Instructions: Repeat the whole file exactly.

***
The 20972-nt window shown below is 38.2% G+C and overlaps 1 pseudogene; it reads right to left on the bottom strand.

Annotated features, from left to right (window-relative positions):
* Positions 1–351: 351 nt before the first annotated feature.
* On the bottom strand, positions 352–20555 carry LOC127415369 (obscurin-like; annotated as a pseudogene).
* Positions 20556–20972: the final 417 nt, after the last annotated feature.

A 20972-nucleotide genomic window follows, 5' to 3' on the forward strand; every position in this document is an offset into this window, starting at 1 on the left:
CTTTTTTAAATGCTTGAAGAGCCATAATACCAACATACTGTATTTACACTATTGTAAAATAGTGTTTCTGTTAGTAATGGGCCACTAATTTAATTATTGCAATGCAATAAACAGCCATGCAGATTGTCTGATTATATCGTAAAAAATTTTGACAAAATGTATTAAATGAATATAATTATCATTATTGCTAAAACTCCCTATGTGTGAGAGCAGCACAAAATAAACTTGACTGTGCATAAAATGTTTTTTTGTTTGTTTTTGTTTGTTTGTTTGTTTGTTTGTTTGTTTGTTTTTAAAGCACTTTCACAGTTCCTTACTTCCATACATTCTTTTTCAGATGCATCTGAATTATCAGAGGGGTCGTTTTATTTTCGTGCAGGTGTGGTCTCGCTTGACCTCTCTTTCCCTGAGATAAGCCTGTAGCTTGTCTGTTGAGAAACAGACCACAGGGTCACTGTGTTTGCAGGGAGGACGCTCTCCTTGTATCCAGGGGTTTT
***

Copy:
The 20972-nt window shown below is 38.2% G+C and overlaps 1 pseudogene; it reads right to left on the bottom strand.

Annotated features, from left to right (window-relative positions):
* Positions 1–351: 351 nt before the first annotated feature.
* On the bottom strand, positions 352–20555 carry LOC127415369 (obscurin-like; annotated as a pseudogene).
* Positions 20556–20972: the final 417 nt, after the last annotated feature.

A 20972-nucleotide genomic window follows, 5' to 3' on the forward strand; every position in this document is an offset into this window, starting at 1 on the left:
CTTTTTTAAATGCTTGAAGAGCCATAATACCAACATACTGTATTTACACTATTGTAAAATAGTGTTTCTGTTAGTAATGGGCCACTAATTTAATTATTGCAATGCAATAAACAGCCATGCAGATTGTCTGATTATATCGTAAAAAATTTTGACAAAATGTATTAAATGAATATAATTATCATTATTGCTAAAACTCCCTATGTGTGAGAGCAGCACAAAATAAACTTGACTGTGCATAAAATGTTTTTTTGTTTGTTTTTGTTTGTTTGTTTGTTTGTTTGTTTGTTTGTTTTTAAAGCACTTTCACAGTTCCTTACTTCCATACATTCTTTTTCAGATGCATCTGAATTATCAGAGGGGTCGTTTTATTTTCGTGCAGGTGTGGTCTCGCTTGACCTCTCTTTCCCTGAGATAAGCCTGTAGCTTGTCTGTTGAGAAACAGACCACAGGGTCACTGTGTTTGCAGGGAGGACGCTCTCCTTGTATCCAGGGGTTTT